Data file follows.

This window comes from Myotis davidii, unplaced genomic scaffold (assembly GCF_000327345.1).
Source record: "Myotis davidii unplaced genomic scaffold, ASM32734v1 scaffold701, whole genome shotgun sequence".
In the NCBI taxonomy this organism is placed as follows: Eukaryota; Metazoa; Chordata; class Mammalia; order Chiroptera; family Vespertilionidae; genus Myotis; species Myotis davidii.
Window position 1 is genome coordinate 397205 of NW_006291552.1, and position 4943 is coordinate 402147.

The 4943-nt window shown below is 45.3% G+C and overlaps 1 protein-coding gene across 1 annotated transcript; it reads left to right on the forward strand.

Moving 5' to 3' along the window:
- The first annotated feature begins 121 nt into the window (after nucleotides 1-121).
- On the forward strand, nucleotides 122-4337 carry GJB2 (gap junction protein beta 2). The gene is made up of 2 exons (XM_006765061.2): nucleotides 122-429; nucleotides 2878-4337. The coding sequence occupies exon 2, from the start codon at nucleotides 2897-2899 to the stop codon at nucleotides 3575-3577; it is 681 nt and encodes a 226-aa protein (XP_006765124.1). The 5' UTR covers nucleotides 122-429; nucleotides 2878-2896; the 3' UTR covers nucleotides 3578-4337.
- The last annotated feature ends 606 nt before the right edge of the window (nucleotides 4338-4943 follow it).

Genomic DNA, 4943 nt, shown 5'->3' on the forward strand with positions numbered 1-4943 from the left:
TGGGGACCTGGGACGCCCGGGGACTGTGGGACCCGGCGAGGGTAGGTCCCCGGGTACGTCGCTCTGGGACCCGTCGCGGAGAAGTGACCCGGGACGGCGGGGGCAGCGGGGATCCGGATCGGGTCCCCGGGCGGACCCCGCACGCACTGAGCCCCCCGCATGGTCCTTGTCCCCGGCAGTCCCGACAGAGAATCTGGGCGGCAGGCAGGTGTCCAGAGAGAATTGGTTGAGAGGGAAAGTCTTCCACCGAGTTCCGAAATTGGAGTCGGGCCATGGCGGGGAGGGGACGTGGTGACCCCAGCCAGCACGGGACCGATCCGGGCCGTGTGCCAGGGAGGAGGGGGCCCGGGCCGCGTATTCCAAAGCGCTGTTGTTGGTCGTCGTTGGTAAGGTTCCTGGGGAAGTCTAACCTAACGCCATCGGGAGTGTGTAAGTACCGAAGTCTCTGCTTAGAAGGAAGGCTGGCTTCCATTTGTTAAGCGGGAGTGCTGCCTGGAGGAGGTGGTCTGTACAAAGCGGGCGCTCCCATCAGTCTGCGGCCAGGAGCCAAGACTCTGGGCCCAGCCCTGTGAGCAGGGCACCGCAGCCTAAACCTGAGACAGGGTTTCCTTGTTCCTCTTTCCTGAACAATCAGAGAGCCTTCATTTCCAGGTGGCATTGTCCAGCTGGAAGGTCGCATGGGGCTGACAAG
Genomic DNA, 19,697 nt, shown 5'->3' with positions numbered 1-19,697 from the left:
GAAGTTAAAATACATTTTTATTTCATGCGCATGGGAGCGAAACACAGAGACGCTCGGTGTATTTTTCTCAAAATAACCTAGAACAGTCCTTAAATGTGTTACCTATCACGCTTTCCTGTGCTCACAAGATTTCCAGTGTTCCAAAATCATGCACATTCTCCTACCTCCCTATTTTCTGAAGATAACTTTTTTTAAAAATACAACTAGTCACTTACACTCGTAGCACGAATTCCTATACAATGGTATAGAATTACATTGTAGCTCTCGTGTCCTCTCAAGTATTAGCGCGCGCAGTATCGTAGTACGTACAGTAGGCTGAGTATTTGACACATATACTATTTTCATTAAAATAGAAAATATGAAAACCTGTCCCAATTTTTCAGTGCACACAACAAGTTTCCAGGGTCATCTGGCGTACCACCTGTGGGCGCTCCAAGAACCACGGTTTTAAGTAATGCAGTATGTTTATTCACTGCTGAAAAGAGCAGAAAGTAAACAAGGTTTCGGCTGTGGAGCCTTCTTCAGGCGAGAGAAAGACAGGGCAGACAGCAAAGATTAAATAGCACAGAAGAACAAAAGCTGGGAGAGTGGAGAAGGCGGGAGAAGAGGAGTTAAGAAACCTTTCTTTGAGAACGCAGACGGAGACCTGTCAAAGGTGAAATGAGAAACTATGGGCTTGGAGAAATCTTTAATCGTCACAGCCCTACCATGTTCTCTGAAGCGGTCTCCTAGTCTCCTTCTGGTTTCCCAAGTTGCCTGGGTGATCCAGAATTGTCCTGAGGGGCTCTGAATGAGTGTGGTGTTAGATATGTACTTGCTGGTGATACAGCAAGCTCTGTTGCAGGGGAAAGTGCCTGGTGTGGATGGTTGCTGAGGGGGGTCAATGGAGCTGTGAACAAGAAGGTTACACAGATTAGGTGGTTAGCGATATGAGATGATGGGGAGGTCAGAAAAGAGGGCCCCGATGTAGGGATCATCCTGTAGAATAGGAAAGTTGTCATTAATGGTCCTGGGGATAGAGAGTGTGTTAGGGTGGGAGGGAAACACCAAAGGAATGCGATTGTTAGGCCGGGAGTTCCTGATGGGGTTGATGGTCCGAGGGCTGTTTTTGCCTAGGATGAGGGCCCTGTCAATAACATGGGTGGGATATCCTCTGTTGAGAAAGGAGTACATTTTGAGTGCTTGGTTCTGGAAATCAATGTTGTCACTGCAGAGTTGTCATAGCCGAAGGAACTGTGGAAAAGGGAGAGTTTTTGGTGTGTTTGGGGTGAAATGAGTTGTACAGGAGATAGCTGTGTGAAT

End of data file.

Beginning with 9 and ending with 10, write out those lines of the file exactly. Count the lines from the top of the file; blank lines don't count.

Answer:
- The last annotated feature ends 606 nt before the right edge of the window (nucleotides 4338-4943 follow it).

Genomic DNA, 4943 nt, shown 5'->3' on the forward strand with positions numbered 1-4943 from the left: